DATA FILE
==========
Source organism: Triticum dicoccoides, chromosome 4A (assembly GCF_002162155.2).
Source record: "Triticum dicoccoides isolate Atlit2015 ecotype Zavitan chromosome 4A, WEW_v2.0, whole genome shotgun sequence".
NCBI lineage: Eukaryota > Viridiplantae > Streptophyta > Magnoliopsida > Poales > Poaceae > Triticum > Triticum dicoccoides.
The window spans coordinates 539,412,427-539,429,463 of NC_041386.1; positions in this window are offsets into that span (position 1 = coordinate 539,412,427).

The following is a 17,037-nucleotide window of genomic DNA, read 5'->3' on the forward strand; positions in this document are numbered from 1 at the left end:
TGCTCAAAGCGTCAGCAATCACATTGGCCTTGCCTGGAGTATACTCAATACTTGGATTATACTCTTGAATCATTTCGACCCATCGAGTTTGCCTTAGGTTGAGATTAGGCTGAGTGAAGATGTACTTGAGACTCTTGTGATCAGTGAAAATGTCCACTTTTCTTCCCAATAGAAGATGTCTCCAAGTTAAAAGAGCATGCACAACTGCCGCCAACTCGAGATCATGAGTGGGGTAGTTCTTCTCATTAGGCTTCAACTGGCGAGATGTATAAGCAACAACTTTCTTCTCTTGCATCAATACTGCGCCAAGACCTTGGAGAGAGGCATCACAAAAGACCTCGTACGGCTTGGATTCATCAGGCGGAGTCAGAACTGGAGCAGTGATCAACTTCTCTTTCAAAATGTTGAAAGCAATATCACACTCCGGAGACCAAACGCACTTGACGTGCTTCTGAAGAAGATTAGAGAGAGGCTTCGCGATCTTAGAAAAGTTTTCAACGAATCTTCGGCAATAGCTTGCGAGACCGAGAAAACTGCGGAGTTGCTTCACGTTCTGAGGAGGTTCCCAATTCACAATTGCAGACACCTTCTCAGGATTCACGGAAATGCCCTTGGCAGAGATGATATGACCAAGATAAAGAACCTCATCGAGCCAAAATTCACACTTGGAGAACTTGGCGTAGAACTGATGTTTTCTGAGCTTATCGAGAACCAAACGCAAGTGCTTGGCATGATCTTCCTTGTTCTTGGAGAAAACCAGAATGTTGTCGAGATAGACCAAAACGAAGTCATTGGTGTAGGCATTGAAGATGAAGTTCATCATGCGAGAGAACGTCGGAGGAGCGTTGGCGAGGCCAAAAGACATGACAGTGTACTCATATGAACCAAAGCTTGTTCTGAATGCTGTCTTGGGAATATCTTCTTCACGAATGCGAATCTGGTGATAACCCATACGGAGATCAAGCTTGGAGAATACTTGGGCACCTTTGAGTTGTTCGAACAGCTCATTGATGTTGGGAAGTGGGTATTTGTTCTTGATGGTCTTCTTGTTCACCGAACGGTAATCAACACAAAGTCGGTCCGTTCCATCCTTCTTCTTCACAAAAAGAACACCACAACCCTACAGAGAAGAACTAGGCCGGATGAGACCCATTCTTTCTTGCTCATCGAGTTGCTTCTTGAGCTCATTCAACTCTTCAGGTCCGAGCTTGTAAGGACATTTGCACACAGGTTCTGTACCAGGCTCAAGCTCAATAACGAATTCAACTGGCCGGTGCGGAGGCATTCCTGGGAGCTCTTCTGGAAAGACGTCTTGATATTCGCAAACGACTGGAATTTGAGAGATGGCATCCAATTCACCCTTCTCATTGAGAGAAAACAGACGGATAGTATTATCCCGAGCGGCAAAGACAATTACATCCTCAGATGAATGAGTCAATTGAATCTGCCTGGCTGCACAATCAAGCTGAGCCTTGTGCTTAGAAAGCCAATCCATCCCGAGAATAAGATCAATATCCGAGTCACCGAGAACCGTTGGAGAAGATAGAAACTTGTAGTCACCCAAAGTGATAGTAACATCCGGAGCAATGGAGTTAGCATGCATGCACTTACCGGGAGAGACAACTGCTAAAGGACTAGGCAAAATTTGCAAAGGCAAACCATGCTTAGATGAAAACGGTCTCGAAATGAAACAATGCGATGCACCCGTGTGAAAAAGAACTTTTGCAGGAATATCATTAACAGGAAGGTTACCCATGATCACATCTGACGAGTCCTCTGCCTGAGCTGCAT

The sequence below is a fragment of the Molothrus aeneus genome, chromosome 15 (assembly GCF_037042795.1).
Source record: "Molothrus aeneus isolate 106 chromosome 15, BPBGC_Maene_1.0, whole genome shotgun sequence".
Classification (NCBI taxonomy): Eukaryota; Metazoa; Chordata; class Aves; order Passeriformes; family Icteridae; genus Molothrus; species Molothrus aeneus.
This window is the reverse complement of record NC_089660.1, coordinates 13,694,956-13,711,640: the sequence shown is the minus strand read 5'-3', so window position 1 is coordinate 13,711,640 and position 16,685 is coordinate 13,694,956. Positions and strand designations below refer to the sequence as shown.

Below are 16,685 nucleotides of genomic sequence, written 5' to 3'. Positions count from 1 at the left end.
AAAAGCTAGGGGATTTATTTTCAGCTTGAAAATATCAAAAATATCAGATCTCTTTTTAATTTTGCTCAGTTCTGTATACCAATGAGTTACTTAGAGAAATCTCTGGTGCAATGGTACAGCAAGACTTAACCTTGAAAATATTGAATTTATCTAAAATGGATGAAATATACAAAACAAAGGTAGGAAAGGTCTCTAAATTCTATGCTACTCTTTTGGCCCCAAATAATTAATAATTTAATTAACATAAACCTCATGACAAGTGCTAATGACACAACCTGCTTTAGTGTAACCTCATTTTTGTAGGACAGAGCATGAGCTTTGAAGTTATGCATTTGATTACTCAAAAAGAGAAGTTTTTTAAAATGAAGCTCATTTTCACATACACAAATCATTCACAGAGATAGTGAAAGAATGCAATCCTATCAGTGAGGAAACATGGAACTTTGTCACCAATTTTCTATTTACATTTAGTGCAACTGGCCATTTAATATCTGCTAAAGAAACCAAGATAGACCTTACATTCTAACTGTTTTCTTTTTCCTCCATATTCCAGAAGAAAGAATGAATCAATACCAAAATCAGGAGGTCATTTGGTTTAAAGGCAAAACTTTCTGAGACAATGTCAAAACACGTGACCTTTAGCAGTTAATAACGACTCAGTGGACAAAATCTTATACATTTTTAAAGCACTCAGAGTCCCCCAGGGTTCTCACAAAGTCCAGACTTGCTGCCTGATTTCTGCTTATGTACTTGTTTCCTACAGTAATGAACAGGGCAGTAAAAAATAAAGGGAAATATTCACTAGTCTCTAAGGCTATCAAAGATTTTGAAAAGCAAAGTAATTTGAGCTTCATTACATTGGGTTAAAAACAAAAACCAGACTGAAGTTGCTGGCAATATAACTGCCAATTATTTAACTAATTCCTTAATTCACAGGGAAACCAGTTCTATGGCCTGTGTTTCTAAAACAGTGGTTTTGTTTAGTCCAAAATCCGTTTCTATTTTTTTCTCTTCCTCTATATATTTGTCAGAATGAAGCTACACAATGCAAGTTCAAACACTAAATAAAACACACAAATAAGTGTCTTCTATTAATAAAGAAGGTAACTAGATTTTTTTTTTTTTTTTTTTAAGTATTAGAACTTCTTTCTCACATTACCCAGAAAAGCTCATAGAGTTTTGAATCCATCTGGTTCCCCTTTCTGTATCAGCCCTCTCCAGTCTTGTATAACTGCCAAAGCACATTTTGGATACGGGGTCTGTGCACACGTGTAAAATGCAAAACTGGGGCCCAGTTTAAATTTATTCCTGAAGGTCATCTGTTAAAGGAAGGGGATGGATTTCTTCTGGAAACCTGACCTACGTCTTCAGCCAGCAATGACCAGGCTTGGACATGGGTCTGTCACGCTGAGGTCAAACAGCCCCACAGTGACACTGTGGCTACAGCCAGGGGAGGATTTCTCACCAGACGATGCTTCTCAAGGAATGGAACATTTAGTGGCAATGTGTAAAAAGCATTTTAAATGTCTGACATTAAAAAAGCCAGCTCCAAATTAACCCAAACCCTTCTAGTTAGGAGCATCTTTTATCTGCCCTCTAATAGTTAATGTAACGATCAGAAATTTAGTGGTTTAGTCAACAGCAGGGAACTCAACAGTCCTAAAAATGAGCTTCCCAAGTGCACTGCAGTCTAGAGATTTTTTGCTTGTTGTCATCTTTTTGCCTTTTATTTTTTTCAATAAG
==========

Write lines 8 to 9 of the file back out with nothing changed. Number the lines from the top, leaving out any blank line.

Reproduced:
Source record: "Molothrus aeneus isolate 106 chromosome 15, BPBGC_Maene_1.0, whole genome shotgun sequence".
Classification (NCBI taxonomy): Eukaryota; Metazoa; Chordata; class Aves; order Passeriformes; family Icteridae; genus Molothrus; species Molothrus aeneus.